FOR IMMEDIATE RELEASE
2016-205
Washington D.C., Sept. 29, 2016
The Securities and Exchange Commission today charged the former senior director of regulatory affairs for Puma Biotechnology with insider trading ahead of the company’s news announcements about its drug to treat breast cancer.
 
The SEC alleges that Robert Gadimian pocketed more than $1.1 million in illicit profits by secretly purchasing Puma stock and short-term call options based on nonpublic information he learned about positive developments in two clinical trials for Puma’s drug, neratinib.  Gadimian allegedly bought Puma securities before the results from the first trial were announced in December 2013 and again before the results of the second trial were announced in July 2014.
 
According to the SEC’s complaint, Puma confronted Gadimian after learning about his trades and he admitted to trading because of “greed.”  Gadimian allegedly proceeded to alter his trading records before providing them to Puma for its internal investigation, deleting certain trades in Puma securities and renumbering the pages of the altered documents to hide his changes.  Gadimian was fired in October 2014.
 
“We allege that Gadimian used valuable confidential information about his employer’s drug trials to trade illegally and enrich himself,” said Antonia Chion, Associate Director in the SEC’s Division of Enforcement.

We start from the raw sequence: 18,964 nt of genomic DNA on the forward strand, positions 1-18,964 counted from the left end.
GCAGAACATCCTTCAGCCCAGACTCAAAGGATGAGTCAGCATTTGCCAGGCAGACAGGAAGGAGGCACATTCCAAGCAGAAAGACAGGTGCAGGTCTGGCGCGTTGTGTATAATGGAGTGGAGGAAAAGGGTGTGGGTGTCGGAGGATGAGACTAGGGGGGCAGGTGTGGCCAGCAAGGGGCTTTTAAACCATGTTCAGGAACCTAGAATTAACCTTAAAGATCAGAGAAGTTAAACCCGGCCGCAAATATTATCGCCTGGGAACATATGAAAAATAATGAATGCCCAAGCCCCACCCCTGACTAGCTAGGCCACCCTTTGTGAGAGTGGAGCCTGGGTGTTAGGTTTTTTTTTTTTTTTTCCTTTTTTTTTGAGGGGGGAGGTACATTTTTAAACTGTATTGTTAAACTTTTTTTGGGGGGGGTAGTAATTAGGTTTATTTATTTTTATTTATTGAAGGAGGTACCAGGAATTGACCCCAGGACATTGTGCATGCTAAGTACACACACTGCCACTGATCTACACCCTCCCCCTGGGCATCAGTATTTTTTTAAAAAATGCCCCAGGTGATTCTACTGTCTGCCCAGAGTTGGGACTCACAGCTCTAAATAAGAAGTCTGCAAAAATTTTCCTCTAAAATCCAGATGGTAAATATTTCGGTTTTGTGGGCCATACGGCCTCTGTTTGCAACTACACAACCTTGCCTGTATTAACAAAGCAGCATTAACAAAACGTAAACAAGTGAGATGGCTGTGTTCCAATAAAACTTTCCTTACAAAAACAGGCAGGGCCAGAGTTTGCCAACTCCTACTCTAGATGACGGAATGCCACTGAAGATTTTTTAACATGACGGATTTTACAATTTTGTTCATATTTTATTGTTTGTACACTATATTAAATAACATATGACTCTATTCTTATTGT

In a parallel case, the U.S. Attorney’s Office for the District of Massachusetts today announced criminal charges against Gadimian.
 
The SEC’s investigation was conducted by Timothy K. Halloran with assistance from Martin L. Zerwitz and Michael C. Baker of the Enforcement Division’s Market Abuse Unit.  The case was supervised by Deborah A. Tarasevich, Ms. Chion, and Robert A. Cohen, Co-Chief of the Market Abuse Unit.  The litigation will be conducted by Jonathan P. Hooks and Mr. Halloran.  The SEC appreciates the assistance of the U.S. Attorney’s Office for the District of Massachusetts, the Federal Bureau of Investigation, and the Financial Industry Regulatory Authority.  

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